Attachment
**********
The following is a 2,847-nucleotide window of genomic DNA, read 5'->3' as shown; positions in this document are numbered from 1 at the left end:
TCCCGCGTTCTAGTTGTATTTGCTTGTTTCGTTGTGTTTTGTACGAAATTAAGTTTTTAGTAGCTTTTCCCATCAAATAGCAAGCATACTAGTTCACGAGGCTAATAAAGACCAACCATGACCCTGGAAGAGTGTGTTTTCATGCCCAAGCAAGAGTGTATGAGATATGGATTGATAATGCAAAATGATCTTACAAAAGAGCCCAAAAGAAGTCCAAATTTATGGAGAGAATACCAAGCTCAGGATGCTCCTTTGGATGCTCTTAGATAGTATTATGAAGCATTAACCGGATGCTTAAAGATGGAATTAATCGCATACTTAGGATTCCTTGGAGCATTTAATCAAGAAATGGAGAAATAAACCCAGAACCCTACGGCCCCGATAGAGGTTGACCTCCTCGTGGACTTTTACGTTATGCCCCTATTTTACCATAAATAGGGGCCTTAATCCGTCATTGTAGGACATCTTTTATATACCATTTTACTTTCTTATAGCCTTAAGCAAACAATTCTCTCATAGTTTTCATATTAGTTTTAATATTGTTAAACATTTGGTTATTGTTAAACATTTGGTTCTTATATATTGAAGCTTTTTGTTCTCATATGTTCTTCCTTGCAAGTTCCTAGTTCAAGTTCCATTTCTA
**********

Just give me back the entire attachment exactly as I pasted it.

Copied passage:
The following is a 2,847-nucleotide window of genomic DNA, read 5'->3' as shown; positions in this document are numbered from 1 at the left end:
TCCCGCGTTCTAGTTGTATTTGCTTGTTTCGTTGTGTTTTGTACGAAATTAAGTTTTTAGTAGCTTTTCCCATCAAATAGCAAGCATACTAGTTCACGAGGCTAATAAAGACCAACCATGACCCTGGAAGAGTGTGTTTTCATGCCCAAGCAAGAGTGTATGAGATATGGATTGATAATGCAAAATGATCTTACAAAAGAGCCCAAAAGAAGTCCAAATTTATGGAGAGAATACCAAGCTCAGGATGCTCCTTTGGATGCTCTTAGATAGTATTATGAAGCATTAACCGGATGCTTAAAGATGGAATTAATCGCATACTTAGGATTCCTTGGAGCATTTAATCAAGAAATGGAGAAATAAACCCAGAACCCTACGGCCCCGATAGAGGTTGACCTCCTCGTGGACTTTTACGTTATGCCCCTATTTTACCATAAATAGGGGCCTTAATCCGTCATTGTAGGACATCTTTTATATACCATTTTACTTTCTTATAGCCTTAAGCAAACAATTCTCTCATAGTTTTCATATTAGTTTTAATATTGTTAAACATTTGGTTATTGTTAAACATTTGGTTCTTATATATTGAAGCTTTTTGTTCTCATATGTTCTTCCTTGCAAGTTCCTAGTTCAAGTTCCATTTCTA